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The Stories of the Counties of Ontario

“But here’s to the man who ran laugh when the blast
Of adversity blows; he will conquer at last
For the hardest man in the world to beat
Is the man who can laugh in the face of defeat.”

Emil Carl Aurin.

THIS fertile county, with its three or four towns, its many pleasant villages and numberless prosperous farms, with its long water-front washed by the waves of Lake Huron and the currents of the St. Clair River, bears a name which no Canadian should be willing to forget. John George Lambton, the Earl of Durham, had faults which gave his enemies a ready handle against him, but his brief sojourn in Canada (immediately after the Rebellion) was productive of great good to the whole of the Dominion. The county of Lambton, therefore, may be proud to bear the name of the much-maligned statesman, whose celebrated "Report” opened the eyes of the authorities at home to actual conditions in this country and led to the long-desired concession of responsible government and to the establishment of the present municipal system.

Curiously enough, several of the other names written upon the map of Lambton County recall incidents in the life of that stern soldier, Sir John Colborne, whose blunders, when Lieutenant-Governor of Upper Canada, had helped to raise the storm of insurrection. Plympton Township is called after a town in Devonshire, near which was Colborne's—or Lord Seaton’s—beautiful mansion, “Beechwood,” and the not-far-distant township of Moore recalls the dead hero of the midnight burial at Corunna, who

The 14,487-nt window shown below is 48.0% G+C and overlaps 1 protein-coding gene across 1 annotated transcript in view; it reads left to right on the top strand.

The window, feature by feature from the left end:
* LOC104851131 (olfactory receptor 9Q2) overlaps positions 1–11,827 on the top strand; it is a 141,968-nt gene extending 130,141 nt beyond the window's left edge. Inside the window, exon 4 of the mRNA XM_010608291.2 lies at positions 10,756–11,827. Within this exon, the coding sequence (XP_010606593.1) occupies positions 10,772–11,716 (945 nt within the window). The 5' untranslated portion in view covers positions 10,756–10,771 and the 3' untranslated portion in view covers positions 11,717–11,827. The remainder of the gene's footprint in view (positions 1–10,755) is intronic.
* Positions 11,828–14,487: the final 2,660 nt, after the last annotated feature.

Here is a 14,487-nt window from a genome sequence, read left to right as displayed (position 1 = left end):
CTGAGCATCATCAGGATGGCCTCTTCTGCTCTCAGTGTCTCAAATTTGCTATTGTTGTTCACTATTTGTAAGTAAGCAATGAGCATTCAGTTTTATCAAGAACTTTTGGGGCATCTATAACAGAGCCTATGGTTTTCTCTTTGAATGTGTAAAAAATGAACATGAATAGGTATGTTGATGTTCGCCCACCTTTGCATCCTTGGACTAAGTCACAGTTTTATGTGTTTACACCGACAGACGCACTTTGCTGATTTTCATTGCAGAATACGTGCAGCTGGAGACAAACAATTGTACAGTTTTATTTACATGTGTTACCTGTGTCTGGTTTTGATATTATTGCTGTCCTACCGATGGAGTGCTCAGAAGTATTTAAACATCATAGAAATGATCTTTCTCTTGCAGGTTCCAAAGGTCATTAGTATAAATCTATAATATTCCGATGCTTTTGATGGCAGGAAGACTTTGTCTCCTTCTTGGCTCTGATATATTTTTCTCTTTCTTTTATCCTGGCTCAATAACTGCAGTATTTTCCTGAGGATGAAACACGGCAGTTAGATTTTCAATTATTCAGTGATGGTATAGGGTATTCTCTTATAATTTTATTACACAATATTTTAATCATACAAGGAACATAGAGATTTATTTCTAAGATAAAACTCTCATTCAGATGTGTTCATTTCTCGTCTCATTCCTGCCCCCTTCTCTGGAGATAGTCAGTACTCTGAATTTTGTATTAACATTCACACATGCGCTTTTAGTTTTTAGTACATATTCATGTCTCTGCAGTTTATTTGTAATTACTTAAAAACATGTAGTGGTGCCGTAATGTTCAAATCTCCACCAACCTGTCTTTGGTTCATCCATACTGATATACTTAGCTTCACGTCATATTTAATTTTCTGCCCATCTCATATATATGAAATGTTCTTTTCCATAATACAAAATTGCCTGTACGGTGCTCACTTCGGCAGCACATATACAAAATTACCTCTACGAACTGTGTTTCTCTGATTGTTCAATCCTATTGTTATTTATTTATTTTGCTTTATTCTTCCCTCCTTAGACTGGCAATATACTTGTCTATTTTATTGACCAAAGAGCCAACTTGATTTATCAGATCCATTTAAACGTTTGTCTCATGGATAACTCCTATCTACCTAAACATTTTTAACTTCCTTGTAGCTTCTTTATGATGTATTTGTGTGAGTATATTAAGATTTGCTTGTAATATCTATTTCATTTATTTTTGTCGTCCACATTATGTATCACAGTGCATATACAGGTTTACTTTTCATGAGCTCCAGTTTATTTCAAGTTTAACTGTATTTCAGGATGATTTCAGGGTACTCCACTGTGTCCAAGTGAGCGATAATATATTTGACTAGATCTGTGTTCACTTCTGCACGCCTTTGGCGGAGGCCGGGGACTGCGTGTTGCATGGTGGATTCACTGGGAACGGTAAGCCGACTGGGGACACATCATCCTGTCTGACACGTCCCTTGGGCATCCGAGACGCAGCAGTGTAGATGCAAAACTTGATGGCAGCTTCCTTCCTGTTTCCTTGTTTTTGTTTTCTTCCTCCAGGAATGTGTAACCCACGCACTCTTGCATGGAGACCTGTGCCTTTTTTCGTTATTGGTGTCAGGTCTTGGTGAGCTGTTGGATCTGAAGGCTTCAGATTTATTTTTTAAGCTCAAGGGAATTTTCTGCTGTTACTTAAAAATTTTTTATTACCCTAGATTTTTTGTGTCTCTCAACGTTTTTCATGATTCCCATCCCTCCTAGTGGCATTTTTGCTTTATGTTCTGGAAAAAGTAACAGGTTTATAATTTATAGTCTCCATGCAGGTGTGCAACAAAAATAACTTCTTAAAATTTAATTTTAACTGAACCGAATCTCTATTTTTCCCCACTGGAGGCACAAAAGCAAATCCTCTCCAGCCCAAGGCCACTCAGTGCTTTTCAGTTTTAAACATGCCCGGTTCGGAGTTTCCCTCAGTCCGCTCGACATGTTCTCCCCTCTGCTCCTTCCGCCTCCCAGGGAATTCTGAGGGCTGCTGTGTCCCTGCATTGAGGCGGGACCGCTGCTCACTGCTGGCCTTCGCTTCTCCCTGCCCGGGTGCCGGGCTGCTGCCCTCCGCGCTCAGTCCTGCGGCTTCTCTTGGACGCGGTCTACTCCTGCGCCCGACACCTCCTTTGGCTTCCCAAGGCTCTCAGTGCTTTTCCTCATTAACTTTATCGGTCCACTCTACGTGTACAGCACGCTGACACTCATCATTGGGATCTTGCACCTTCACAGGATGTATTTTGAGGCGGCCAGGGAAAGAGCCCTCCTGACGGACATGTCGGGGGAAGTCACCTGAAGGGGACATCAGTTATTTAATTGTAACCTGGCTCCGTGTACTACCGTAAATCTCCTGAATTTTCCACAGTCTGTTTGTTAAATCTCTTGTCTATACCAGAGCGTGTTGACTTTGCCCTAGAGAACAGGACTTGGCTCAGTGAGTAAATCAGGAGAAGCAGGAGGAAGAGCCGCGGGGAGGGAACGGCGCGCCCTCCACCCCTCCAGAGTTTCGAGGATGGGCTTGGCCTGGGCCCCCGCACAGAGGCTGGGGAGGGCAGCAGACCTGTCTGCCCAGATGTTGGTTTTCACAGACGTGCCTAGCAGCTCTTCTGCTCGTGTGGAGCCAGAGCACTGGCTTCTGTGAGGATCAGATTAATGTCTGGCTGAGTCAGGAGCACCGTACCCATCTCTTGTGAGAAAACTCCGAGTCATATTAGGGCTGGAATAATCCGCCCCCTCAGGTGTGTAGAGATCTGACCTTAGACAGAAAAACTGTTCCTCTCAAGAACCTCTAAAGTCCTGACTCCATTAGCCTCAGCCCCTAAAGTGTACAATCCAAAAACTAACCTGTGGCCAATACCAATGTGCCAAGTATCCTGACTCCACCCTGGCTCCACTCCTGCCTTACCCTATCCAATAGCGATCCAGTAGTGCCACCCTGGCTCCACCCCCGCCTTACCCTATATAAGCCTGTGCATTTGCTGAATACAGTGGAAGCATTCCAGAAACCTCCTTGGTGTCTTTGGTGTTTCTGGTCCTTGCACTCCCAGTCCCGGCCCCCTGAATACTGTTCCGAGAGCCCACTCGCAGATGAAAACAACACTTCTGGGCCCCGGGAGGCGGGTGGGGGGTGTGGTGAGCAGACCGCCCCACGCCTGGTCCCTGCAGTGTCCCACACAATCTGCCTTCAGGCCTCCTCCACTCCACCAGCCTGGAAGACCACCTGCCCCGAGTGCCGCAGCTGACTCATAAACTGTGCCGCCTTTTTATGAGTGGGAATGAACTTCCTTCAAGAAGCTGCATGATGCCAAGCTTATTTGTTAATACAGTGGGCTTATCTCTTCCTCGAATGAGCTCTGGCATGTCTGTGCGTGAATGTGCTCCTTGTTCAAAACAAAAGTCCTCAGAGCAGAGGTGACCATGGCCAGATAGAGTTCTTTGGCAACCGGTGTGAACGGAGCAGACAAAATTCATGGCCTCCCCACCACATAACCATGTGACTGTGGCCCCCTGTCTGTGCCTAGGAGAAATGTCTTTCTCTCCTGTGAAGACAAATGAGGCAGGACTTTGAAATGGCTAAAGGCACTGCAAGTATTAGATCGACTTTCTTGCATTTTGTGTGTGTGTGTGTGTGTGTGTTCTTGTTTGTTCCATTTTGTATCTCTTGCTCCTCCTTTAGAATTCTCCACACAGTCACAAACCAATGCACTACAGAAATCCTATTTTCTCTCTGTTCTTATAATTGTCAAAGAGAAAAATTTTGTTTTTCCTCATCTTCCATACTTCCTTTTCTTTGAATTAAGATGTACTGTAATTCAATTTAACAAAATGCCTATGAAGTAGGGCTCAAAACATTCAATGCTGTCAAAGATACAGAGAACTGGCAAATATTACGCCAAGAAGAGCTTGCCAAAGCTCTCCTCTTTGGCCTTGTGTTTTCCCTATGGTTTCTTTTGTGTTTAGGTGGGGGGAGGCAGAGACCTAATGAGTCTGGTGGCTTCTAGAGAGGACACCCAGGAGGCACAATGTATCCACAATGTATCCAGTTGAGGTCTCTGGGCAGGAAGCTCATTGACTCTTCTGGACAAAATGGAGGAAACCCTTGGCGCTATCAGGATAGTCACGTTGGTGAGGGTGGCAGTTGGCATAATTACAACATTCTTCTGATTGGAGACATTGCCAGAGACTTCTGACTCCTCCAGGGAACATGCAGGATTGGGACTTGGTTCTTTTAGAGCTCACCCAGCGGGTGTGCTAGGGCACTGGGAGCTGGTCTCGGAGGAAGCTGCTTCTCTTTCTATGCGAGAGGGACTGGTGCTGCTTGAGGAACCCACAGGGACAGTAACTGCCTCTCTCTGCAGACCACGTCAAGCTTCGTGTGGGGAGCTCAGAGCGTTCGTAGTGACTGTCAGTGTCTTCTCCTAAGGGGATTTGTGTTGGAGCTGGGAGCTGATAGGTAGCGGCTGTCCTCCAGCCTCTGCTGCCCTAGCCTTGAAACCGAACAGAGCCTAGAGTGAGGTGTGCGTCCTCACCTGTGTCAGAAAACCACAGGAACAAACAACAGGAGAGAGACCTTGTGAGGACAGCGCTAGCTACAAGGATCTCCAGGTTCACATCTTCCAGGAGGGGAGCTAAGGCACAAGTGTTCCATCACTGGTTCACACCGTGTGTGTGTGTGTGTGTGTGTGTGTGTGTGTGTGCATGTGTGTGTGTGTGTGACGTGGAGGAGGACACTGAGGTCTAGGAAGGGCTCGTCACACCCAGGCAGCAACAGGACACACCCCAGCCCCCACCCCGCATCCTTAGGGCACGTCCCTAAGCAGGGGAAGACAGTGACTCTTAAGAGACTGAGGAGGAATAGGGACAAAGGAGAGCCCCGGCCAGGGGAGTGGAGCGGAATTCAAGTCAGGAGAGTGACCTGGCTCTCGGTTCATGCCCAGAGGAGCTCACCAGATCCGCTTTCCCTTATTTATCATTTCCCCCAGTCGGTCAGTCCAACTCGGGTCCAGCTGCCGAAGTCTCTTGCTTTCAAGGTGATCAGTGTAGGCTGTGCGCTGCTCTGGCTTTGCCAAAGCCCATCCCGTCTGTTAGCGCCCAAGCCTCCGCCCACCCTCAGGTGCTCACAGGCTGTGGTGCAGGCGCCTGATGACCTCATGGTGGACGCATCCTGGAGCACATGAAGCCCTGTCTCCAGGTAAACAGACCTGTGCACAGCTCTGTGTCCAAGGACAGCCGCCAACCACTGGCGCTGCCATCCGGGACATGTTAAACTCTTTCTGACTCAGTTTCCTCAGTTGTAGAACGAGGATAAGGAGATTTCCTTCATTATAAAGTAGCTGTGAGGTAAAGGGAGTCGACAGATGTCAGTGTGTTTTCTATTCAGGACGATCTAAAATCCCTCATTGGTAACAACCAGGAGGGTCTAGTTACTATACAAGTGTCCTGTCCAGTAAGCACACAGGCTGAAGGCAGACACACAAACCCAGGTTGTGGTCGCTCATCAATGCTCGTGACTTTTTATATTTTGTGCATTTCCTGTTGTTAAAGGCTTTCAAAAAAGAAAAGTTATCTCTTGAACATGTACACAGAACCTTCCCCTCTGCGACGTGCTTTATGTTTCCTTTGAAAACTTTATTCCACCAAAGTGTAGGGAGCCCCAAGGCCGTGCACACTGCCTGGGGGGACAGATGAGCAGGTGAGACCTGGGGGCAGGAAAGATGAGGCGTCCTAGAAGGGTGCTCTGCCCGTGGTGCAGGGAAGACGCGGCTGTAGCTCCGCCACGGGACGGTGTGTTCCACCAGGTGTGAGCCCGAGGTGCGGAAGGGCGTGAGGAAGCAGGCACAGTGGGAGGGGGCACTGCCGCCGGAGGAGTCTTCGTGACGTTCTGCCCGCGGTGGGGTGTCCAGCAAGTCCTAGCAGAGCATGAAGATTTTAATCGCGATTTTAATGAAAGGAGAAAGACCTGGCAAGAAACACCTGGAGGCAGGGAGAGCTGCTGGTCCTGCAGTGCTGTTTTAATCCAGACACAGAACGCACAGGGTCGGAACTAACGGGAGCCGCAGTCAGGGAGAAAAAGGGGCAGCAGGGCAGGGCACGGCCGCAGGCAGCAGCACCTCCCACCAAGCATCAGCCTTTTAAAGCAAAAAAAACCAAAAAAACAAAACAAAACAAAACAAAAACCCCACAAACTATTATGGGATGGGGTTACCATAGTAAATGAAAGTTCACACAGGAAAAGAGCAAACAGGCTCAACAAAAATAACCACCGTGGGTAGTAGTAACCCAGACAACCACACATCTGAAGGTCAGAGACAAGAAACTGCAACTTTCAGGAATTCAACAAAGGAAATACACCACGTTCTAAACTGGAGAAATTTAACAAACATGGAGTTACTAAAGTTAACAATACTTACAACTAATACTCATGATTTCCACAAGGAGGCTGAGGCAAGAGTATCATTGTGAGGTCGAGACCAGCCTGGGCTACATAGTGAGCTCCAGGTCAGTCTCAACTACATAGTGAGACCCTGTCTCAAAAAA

“Lay like a warrior taking his rest,
With his martial cloak around him.”

Colborne was Sir John Moore’s military secretary, and almost with his last breath the General expressed a wish for his advancement. Lastly, there is a tradition that it was Sir John Colborne who gave the name of Sarnia to the county seat of Lambton and the township in which it is situated. In 1835 the Governor visited the place (then known as “The Rapids”), with some idea of erecting a fort at that point to defend the shores. He was feasted royally, and an excursion (the first on record in Lambton) was planned for a trip up the rapids into Lake Huron,” but a stiff breeze forced the party to turn back. At the time a hot discussion was going on over the choice of a name for the village. It was decided to refer the matter to the Governor, and perhaps that experience of Huron's boisterous seas reminded him of the little surf-beaten island of Guernsey, in the English Channel, where he had spent some years as Governor. At any rate, he bestowed upon the village the Roman name of the Isle of Guernsey—Sarnia.

Lambton County has now a population of about forty-five thousand to an area of something over a thousand square miles, but, as much of the land is suitable for growing fruits and vegetables, there is still room for multitudes more workers to till the soil and gather in the bountiful harvests. About half of the present population are dwellers in towns and villages, but the farmers of to-day have advantages which are rapidly giving a new character to rural life. There are schools, post offices and churches within comparatively easy distance of almost every farm. Rural telephones are numerous, and a rural mail delivery has been tried with success.